- The military is developing sophisticated fabric using biomimicry—the process of using the natural world as a guide to develop new technology. Read some highlights from our collection of biomimicry resources to help brainstorm other ideas inspired by nature:
- Engineering Inspirations from Nature (skip to step four for information on biomimicry): Engineers have developed a wide array of tools and technologies inspired by the natural world, from a robotic arm as flexible as an elephant’s trunk to bullet trains whose shape resembles an aerodynamic bird’s beak.
- Everlasting Light: The bioluminescent properties of squid (or, really, the bacteria that live in squid) have inspired researchers to pursue the idea of naturally illuminated trees. “[I]n the future, rather than erecting streetlights, people might be able to plant glowing trees,” one researcher says.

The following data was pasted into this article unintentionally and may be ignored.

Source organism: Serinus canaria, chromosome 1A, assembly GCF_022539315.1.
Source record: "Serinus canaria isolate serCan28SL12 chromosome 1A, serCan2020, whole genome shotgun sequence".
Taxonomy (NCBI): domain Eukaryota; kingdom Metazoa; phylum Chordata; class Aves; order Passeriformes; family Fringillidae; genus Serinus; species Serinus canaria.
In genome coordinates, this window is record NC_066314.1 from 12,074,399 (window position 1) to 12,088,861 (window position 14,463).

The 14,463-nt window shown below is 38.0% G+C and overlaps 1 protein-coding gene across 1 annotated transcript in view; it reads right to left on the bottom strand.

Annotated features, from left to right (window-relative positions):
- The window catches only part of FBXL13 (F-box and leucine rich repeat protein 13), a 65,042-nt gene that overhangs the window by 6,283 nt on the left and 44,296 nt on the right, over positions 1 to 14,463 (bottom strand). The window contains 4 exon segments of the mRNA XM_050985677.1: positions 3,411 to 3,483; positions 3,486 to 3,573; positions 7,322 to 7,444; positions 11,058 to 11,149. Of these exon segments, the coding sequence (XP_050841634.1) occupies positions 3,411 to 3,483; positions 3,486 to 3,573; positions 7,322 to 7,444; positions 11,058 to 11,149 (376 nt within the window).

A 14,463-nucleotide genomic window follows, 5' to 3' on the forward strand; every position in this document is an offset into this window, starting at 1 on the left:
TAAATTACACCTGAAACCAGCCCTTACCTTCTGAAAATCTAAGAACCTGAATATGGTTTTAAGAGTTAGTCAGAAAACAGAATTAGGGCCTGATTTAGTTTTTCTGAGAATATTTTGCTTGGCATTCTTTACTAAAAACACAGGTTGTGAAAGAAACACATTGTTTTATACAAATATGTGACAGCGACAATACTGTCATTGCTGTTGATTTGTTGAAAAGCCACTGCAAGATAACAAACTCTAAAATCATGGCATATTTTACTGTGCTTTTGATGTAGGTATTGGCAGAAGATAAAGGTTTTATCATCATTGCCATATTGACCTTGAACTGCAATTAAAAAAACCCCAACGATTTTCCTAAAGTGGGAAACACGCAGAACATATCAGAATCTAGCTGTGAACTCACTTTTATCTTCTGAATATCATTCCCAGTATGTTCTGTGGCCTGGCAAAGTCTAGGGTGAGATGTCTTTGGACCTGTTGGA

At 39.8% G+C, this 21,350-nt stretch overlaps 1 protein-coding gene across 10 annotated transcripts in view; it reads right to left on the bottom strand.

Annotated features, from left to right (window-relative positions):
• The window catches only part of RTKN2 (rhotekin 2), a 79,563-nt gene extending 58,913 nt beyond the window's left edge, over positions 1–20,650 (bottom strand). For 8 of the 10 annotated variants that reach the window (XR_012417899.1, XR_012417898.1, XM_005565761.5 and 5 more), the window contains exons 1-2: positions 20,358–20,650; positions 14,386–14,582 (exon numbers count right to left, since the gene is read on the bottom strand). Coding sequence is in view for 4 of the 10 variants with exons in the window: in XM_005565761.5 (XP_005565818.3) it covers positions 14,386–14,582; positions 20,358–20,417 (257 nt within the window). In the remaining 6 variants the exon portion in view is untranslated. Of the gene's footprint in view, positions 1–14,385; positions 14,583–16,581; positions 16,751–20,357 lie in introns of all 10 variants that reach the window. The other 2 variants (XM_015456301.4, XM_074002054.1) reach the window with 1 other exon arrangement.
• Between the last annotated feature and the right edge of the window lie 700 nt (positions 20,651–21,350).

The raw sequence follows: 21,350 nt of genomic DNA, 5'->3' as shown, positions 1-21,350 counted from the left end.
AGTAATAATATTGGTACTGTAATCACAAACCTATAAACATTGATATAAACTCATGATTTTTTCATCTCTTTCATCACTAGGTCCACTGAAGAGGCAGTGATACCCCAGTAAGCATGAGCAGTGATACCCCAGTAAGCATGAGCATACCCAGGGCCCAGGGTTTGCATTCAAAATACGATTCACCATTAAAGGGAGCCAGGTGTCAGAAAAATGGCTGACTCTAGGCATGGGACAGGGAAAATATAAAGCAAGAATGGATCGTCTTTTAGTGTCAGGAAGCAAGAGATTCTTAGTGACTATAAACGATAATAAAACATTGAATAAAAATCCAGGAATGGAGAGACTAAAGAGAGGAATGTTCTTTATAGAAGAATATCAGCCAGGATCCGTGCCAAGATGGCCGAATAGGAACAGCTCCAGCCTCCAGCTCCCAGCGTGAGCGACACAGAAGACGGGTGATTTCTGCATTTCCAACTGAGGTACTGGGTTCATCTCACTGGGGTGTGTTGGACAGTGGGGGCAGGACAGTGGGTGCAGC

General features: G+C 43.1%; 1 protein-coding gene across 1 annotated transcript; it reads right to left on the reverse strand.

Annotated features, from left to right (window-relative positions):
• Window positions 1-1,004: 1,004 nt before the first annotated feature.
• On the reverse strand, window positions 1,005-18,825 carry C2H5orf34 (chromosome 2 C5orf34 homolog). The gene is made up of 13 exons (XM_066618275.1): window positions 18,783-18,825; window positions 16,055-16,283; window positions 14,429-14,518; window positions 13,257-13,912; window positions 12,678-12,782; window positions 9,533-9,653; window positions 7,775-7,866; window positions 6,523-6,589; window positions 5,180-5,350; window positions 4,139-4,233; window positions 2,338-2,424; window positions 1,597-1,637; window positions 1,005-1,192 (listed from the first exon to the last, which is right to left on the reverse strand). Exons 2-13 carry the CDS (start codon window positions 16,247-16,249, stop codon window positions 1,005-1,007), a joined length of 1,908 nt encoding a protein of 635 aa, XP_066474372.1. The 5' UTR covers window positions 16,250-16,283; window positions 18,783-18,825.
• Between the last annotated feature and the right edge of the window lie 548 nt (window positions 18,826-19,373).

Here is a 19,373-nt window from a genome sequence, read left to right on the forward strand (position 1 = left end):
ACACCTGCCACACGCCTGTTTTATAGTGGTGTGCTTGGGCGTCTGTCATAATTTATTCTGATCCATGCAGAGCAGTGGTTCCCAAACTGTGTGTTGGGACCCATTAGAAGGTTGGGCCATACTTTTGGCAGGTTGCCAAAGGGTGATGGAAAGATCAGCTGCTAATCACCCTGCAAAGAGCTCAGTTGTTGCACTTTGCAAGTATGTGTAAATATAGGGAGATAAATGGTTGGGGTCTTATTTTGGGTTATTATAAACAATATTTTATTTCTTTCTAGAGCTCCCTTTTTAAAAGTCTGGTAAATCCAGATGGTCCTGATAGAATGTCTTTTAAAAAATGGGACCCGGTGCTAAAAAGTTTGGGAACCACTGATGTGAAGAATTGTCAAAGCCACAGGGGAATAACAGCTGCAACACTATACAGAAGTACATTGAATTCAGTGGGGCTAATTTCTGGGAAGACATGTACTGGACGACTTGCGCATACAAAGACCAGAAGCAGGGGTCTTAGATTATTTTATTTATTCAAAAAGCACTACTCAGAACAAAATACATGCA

- Working with Nature to Slow Global Warming: Inspired by coral reefs, flue gases from a natural gas plant are mixed with seawater to make “green” cement that doesn’t contribute to global warming.
- Smart Shirts: Engineers have developed fabrics that can react to changes in temperature and light, similar to ectothermic (“cold-blooded”) or bioluminescent organisms can control their body temperature and appearance.
- Read our short encyclopedic entry on camouflage, then review the Telegraph article. Which camouflage tactic are military engineers hoping to use to hide soldiers from night-vision equipment?
- Background matching, the most familiar camouflage tactic. Using background matching, a species conceals itself by resembling its surroundings in coloration, form, or movement. The squid studied by engineers in the article can change the color and even the texture of their skin to blend into the background.
- Look through our kid-friendly gallery of camouflage techniques. Could military engineers be inspired by any of these examples to better camouflage soldiers?
And thanks to the brainiacs at UC Irvine for doing such awesome research! Go anteaters!